Wellness Wonderland: Tips for Self-Care during the Winter

Written by: Heather Stanley

Image from: Unsplash 

With the winter (and exam!) season upon us, it can be easy for our moods to grow as bitter as the cold. In my opinion, January is the worst month of the year, while for others November or December might be a particularly difficult time. Regardless of what the winter season looks like for you, I think we can all agree that this time of year demands some serious TLC. On that note, I’ve compiled some of my favourite self-care tips to promote good mental and physical health this winter:

1. Maintain a good sleep schedule

Surprise, surprise – sleep is important! To university students, even the concept of a sleep schedule can seem remote. As a night owl, I’m guilty of staying up far later than I know I should…but hypocrisy aside, sticking to a routine when it comes to sleep is vital. The body’s production of melatonin – a hormone that helps us prepare for sleep – is suppressed by sunlight. But during the winter, when it gets dark earlier and the morning light isn’t as bright, our melatonin levels are thrown off. Our bodies want to go to sleep earlier, and it’s harder to wake up. Resisting the temptation to alter your sleep in the winter is key. Avoid bright lights at night (*cough* cellphones *cough*), don’t hit “snooze”, and open a window when you wake up to let the sunlight in.

2. Get fresh air

Going outside can seem counter-intuitive (and much less appealing) when the temperature is below freezing. However, spending time outdoors is just as important in the winter as it is in the warmer months. If you’re feeling sluggish and unmotivated, taking a walk in the brisk air is a great way to boost your energy and refresh your mind. Bonus: getting fresh air during the day will increase your melatonin levels and help you sleep better…it’s all connected!

3. Boost your vitamin intake

We all know that the typical university diet is…lacking in certain respects. But being conscientious about the foods you eat and the nutritional value they carry can help you create a more balanced diet. In the winter months, taking a vitamin D supplement is a good idea since you aren’t receiving as much of it from sunlight. It’s also a mood booster, which is great for fighting the winter blues. It is smart to increase your vitamin C intake during this time of year as well, because it bolsters your immune system. Good sources of vitamin C include citrus fruits, leafy greens and bell peppers. Last but not least, vitamin B-12 is especially beneficial during the winter because it helps improve mood and energy levels. It can be found in whole grains, red meats, legumes, and leafy greens.*

4. Enjoy some good comfort drinks

Is there anything more comforting than curling up with a warm beverage in hand when it’s cold outside? While I wouldn’t necessarily suggest making a Starbucks run every day (especially on a student budget!), it’s important to treat yourself to a good comfort drink every now and then. Personally, I enjoy having a mug of tea every night before bed. When it’s been a long day, comfort foods like soup and lasagna are also great. And of course, remember to stay hydrated – carrying a reusable water bottle is an easy way to do this!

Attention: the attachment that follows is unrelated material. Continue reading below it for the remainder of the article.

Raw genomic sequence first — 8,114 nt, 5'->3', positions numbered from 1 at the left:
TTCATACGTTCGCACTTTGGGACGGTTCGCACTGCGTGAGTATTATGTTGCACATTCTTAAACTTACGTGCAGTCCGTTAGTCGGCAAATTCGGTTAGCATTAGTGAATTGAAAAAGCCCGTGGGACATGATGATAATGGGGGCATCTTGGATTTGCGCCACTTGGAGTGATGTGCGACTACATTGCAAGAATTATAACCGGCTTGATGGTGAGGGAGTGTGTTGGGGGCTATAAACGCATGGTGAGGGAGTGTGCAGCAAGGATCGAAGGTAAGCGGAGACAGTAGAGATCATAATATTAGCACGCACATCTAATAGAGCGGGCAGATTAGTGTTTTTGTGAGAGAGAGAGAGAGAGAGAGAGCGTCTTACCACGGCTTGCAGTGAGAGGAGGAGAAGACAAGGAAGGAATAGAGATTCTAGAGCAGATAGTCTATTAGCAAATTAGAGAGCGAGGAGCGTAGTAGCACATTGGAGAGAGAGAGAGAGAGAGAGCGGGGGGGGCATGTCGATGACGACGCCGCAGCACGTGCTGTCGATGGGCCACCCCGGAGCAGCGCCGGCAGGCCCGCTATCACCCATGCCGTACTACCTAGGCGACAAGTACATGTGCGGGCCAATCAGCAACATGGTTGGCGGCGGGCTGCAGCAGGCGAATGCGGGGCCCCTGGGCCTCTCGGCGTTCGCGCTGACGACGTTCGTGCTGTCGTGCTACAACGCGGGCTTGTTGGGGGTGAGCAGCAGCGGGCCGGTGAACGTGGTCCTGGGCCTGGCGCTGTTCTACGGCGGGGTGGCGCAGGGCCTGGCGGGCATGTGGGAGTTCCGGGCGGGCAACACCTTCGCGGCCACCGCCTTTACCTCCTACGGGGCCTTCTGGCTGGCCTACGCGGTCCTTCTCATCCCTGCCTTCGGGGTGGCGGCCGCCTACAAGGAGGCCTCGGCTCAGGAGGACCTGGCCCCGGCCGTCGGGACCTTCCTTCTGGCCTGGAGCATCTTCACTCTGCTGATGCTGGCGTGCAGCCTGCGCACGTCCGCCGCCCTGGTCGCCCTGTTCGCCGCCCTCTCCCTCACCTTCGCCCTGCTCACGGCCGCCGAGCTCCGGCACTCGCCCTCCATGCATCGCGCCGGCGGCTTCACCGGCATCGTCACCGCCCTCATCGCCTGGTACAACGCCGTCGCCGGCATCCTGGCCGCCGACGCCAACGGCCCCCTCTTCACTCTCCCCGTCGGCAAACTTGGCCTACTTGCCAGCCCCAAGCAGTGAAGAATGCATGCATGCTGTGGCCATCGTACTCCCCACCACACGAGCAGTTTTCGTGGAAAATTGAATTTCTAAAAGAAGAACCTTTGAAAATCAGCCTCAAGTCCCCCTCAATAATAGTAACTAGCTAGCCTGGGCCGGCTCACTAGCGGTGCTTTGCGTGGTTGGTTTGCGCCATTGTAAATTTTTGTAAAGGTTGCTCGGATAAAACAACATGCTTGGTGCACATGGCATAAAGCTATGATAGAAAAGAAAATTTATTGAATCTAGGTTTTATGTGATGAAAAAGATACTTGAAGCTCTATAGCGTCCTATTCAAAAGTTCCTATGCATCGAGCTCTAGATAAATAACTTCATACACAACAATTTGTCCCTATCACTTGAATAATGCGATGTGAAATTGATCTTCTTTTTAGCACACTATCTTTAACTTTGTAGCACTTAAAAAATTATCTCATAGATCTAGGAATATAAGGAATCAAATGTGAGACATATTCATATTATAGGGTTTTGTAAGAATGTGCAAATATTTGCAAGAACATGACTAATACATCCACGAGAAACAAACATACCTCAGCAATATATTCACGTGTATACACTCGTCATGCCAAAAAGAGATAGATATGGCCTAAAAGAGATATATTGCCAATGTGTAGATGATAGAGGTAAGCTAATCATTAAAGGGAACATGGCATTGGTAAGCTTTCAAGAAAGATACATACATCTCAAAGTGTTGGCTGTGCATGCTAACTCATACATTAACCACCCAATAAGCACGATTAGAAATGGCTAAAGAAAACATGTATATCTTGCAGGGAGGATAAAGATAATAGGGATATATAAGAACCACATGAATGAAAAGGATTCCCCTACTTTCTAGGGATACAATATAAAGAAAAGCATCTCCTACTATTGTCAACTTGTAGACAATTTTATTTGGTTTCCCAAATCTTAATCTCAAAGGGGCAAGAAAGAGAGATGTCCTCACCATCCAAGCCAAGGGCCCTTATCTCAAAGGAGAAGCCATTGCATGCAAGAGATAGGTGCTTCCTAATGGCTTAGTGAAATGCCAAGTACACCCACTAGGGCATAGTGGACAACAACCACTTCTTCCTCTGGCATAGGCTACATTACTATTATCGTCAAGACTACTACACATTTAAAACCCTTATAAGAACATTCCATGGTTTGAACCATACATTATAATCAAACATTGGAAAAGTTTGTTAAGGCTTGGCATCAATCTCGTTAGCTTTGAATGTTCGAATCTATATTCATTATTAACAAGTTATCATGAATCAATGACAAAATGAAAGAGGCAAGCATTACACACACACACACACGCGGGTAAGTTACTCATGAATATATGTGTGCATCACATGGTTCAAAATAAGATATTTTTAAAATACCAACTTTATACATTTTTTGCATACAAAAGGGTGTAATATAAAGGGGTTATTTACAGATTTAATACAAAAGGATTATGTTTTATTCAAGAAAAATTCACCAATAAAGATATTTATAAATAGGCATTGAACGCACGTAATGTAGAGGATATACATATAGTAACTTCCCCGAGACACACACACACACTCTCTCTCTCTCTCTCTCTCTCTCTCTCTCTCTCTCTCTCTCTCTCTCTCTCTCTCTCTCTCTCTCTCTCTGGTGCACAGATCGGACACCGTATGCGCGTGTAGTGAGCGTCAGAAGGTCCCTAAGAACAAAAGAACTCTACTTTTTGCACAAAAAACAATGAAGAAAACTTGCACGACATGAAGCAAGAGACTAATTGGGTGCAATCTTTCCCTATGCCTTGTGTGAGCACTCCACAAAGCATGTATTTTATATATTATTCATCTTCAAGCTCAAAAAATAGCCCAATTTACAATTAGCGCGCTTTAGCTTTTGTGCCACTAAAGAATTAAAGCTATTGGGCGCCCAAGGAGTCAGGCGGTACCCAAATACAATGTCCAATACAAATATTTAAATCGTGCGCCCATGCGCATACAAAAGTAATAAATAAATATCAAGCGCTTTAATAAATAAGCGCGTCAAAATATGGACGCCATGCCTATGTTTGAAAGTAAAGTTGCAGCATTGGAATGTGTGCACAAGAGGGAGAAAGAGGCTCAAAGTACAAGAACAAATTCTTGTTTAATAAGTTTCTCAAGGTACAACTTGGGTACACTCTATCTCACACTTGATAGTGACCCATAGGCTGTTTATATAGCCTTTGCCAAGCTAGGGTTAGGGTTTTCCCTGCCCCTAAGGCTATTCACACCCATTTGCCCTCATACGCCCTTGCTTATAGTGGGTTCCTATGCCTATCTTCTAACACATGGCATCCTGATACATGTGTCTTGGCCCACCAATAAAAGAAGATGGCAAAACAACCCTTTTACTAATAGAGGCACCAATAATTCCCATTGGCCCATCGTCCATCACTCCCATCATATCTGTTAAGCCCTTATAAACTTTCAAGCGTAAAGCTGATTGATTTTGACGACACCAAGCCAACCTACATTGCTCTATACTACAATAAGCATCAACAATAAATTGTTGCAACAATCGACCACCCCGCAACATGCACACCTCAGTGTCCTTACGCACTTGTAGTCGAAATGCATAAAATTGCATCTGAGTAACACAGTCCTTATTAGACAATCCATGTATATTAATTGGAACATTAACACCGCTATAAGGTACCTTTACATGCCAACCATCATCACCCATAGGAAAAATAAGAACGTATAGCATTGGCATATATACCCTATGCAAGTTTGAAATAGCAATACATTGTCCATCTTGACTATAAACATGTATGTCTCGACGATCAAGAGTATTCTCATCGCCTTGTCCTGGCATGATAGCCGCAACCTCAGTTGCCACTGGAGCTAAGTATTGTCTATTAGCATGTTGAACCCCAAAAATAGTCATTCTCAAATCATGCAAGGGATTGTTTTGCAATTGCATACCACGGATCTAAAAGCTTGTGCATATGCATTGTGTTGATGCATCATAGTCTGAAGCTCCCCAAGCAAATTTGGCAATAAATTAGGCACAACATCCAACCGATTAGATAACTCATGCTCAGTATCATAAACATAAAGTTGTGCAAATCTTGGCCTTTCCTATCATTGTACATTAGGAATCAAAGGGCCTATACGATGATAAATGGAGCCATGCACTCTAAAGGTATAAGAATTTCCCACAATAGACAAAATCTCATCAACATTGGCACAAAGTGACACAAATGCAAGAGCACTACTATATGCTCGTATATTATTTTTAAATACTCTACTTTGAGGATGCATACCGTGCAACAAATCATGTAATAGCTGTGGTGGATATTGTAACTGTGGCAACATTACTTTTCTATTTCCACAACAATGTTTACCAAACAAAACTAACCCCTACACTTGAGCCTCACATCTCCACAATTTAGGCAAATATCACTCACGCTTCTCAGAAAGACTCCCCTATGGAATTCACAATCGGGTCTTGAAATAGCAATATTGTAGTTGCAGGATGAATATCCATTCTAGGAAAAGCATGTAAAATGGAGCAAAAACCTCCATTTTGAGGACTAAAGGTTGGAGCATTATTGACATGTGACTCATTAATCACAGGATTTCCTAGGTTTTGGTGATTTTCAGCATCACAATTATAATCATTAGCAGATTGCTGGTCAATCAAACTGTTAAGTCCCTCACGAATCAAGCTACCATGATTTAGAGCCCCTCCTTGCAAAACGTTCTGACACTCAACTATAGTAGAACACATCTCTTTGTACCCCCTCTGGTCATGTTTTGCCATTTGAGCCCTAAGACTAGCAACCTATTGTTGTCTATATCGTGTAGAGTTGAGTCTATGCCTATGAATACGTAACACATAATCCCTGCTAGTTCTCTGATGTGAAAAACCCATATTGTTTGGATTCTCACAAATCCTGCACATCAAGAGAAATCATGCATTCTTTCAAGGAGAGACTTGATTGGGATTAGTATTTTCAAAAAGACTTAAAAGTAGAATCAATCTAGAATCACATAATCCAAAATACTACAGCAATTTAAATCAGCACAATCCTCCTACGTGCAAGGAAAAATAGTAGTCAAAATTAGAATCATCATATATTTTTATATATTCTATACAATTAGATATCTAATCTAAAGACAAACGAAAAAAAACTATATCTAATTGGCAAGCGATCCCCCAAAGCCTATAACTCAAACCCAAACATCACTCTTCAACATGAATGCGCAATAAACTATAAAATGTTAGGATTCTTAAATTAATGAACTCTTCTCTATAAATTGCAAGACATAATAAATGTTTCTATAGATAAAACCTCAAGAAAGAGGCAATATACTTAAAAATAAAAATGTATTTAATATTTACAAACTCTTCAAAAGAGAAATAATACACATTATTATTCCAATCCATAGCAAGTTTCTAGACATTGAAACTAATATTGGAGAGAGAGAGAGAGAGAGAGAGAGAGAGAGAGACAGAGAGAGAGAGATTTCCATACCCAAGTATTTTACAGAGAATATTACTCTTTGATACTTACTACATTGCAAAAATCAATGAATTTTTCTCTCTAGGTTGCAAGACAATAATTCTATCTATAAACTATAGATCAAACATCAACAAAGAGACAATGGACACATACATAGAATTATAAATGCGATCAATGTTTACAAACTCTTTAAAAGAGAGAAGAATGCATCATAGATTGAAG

5. Exercise regularly

It’s hard to make a list of self-care tips without exercise being one of them, because it is just so integral to overall well-being. This time of year, excuses are easy to make: do the phrases “It’s too cold outside to be active”, or “I’ve got enough to worry about with exams” sound familiar to you? The good news is that there are plenty of ways to be active indoors, and it doesn’t need to take up a lot of your time. Good exercise can be as simple as following along to a yoga video on YouTube, or trying out the badminton courts at the rec centre with friends. Not only does exercise release endorphins – your brain’s “feel-good” neurotransmitters – but it also gives your brain and body a break from sitting and stressing about work. You’ll likely find that you are actually more productive when you allocate exercise breaks into your routine. It’s a win-win situation.

6. Make time for family and friends

Whether or not you are going home for the holidays, it’s the perfect time to dedicate to catching up with family and friends. Spend some good quality time with your loved ones, whether that means enjoying a good meal together, playing board games, blasting music, going shopping, etc. Schedule FaceTimes or calls with the people you can’t see in person, and take the opportunity this holiday season to reach out to those you haven’t spoken to in a while. A quick check-in can go a long way. In this crazy world, sometimes we just need to take a step back and remember to focus on what’s most important: ourselves and our loved ones.

If you’ve made it to the end, thank you for reading my list of tips! If any of them stood out to you, I encourage you to give them a try. No matter how you’re feeling right now, please know that you are valid and you are loved. Wishing everyone a successful exam season and a wonderful holiday break!

*You should always consult with your doctor (or another healthcare professional) before adding a new vitamin/supplement to your regime


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